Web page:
Posted on 10 October 2002
Major progress has been made in the clinical treatment of childhood cancer or leukaemia, with more than 70 per cent of those diagnosed surviving, but little is known about the long-term psychological and social effects. Support services tend to vary between different treatment centres and more information is needed about what children and families want.
Professor Tricia Sloper is leading a team in the University of York's Social Policy Research Unit to conduct a 20-month study. This will look at the help children and their families in the UK receive from different organisations, establish their needs, and compare the support provided with what the children and their parents say they want. The research team has been awarded a major grant by the Childhood Cancer and Leukaemia Charity (CLIC) for this work.
Professor Sloper said: "Several studies have shown that parents are highly distressed during the early days of the diagnosis and treatment, and for some families this can last for years, even when the child is in remission. Children too can continue to experience emotional effects even after treatment has finished. Support is clearly important and we know that often people find the treatment centres very helpful, but have problems with help at home."
"We know there can also be concern over the availability of counselling, communications between hospital and community services, support as the active treatment is ending, and information for survivors."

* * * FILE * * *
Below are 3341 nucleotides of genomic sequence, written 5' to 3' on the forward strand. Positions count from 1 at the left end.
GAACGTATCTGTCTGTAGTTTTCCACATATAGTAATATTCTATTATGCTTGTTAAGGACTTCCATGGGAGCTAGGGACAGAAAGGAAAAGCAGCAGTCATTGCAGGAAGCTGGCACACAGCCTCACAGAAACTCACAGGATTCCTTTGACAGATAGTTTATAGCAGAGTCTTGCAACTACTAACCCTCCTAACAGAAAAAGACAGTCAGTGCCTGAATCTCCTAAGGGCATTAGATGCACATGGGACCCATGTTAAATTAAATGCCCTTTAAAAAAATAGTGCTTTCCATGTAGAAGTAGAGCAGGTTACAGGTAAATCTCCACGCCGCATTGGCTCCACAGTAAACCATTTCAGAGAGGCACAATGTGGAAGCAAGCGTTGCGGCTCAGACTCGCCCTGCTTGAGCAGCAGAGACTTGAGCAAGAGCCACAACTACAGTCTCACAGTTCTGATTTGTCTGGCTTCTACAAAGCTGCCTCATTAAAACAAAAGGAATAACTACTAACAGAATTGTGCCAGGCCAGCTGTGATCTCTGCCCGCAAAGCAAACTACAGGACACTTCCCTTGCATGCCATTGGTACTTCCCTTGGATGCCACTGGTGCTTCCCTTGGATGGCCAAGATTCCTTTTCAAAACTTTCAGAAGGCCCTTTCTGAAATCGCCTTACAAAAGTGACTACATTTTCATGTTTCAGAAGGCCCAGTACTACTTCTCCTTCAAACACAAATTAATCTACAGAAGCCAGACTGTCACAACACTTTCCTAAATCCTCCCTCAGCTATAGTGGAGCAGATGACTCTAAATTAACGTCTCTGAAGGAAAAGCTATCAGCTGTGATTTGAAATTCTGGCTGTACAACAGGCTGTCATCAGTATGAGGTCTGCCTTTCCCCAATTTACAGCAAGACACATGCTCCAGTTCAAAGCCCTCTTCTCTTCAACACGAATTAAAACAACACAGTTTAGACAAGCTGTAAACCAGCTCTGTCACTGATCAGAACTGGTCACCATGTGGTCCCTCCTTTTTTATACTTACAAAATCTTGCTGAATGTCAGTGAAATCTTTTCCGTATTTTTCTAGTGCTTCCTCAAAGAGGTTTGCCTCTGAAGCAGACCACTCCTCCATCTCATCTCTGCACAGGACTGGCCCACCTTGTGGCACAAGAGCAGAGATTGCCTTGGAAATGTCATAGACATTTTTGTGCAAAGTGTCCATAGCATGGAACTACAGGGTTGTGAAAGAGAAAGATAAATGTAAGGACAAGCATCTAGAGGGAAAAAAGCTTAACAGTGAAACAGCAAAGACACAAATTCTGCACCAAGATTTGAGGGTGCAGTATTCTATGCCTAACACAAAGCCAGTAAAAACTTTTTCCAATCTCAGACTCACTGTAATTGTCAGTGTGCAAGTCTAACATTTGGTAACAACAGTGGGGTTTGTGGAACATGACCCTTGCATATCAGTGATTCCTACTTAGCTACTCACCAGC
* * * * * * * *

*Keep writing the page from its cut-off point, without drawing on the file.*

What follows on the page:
Professor Sloper added: "Support across the UK varies. We will investigate patterns of provision and whether they actually meet children's and parents' views of their needs. The voluntary sector plays an important part in providing services and we hope that the research will help them with better information. CLIC has commissioned the research to inform developments in its own provision of services for children with cancer or leukaemia."
The research will begin with a postal survey to all 21 NHS paediatric oncology regional centres across the UK and key voluntary agencies working with the centres. This will give each centre the opportunity to highlight their own priorities, to identify gaps or duplication in provision, and to outline their ideas for improvements.
Focus groups and interviews with children and their parents will form the second stage of the research. They will be asked their perceptions of the service they receive at different ages, and at different stages of the illness, and how this can be improved. Twenty children aged between 10 and 18, and 36 sets of parents with children up to the age of 18, will be questioned.
The third stage will look in greater detail at the issues already raised, across a broader range of families. Two postal questionnaires, one for parents and carers, and one for children, will be sent to 300 families using 10 different treatment centres. The child's survey will be designed for youngsters aged eight and upwards, and will use simple language and graphics.